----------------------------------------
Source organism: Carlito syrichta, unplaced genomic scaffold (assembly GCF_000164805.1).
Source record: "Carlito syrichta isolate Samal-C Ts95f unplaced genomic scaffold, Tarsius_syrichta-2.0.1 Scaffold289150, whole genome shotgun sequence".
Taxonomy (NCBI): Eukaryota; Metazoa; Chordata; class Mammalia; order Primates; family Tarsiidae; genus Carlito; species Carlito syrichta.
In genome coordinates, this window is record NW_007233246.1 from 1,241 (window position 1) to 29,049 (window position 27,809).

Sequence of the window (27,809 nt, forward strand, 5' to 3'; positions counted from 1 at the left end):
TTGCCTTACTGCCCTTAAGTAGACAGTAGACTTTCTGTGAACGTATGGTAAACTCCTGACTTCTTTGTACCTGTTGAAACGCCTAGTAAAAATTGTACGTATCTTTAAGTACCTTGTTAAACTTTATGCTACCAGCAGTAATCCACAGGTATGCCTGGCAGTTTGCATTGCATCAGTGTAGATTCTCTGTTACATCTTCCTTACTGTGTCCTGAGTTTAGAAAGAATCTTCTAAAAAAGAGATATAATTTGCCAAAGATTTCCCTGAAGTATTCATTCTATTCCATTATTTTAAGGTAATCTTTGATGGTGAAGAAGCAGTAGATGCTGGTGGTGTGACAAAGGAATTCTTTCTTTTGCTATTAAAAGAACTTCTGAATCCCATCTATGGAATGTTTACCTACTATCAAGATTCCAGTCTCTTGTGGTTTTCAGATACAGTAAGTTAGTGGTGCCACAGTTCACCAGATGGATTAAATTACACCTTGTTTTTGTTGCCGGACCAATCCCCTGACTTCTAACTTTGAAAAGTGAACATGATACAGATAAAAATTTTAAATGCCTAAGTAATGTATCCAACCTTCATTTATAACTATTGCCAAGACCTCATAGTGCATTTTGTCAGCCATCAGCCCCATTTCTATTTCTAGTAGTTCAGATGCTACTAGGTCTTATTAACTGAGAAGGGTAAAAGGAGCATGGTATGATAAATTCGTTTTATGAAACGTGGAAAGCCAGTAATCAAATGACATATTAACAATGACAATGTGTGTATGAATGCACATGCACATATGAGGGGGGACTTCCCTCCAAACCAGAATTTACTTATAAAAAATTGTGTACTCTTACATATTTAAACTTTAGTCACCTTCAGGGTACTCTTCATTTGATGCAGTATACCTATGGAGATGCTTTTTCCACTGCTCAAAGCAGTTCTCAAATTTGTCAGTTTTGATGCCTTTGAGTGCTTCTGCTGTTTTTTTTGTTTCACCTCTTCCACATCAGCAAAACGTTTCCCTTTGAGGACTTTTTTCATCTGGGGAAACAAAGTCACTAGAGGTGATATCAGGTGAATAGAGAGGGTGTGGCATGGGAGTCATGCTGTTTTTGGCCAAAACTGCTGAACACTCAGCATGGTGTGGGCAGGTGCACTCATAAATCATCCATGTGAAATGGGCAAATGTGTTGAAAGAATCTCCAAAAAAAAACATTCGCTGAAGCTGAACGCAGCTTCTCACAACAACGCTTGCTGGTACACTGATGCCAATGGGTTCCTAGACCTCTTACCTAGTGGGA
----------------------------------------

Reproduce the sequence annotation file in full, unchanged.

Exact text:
Source organism: Carlito syrichta, unplaced genomic scaffold (assembly GCF_000164805.1).
Source record: "Carlito syrichta isolate Samal-C Ts95f unplaced genomic scaffold, Tarsius_syrichta-2.0.1 Scaffold289150, whole genome shotgun sequence".
Taxonomy (NCBI): Eukaryota; Metazoa; Chordata; class Mammalia; order Primates; family Tarsiidae; genus Carlito; species Carlito syrichta.
In genome coordinates, this window is record NW_007233246.1 from 1,241 (window position 1) to 29,049 (window position 27,809).

Sequence of the window (27,809 nt, forward strand, 5' to 3'; positions counted from 1 at the left end):
TTGCCTTACTGCCCTTAAGTAGACAGTAGACTTTCTGTGAACGTATGGTAAACTCCTGACTTCTTTGTACCTGTTGAAACGCCTAGTAAAAATTGTACGTATCTTTAAGTACCTTGTTAAACTTTATGCTACCAGCAGTAATCCACAGGTATGCCTGGCAGTTTGCATTGCATCAGTGTAGATTCTCTGTTACATCTTCCTTACTGTGTCCTGAGTTTAGAAAGAATCTTCTAAAAAAGAGATATAATTTGCCAAAGATTTCCCTGAAGTATTCATTCTATTCCATTATTTTAAGGTAATCTTTGATGGTGAAGAAGCAGTAGATGCTGGTGGTGTGACAAAGGAATTCTTTCTTTTGCTATTAAAAGAACTTCTGAATCCCATCTATGGAATGTTTACCTACTATCAAGATTCCAGTCTCTTGTGGTTTTCAGATACAGTAAGTTAGTGGTGCCACAGTTCACCAGATGGATTAAATTACACCTTGTTTTTGTTGCCGGACCAATCCCCTGACTTCTAACTTTGAAAAGTGAACATGATACAGATAAAAATTTTAAATGCCTAAGTAATGTATCCAACCTTCATTTATAACTATTGCCAAGACCTCATAGTGCATTTTGTCAGCCATCAGCCCCATTTCTATTTCTAGTAGTTCAGATGCTACTAGGTCTTATTAACTGAGAAGGGTAAAAGGAGCATGGTATGATAAATTCGTTTTATGAAACGTGGAAAGCCAGTAATCAAATGACATATTAACAATGACAATGTGTGTATGAATGCACATGCACATATGAGGGGGGACTTCCCTCCAAACCAGAATTTACTTATAAAAAATTGTGTACTCTTACATATTTAAACTTTAGTCACCTTCAGGGTACTCTTCATTTGATGCAGTATACCTATGGAGATGCTTTTTCCACTGCTCAAAGCAGTTCTCAAATTTGTCAGTTTTGATGCCTTTGAGTGCTTCTGCTGTTTTTTTTGTTTCACCTCTTCCACATCAGCAAAACGTTTCCCTTTGAGGACTTTTTTCATCTGGGGAAACAAAGTCACTAGAGGTGATATCAGGTGAATAGAGAGGGTGTGGCATGGGAGTCATGCTGTTTTTGGCCAAAACTGCTGAACACTCAGCATGGTGTGGGCAGGTGCACTCATAAATCATCCATGTGAAATGGGCAAATGTGTTGAAAGAATCTCCAAAAAAAAACATTCGCTGAAGCTGAACGCAGCTTCTCACAACAACGCTTGCTGGTACACTGATGCCAATGGGTTCCTAGACCTCTTACCTAGTGGGA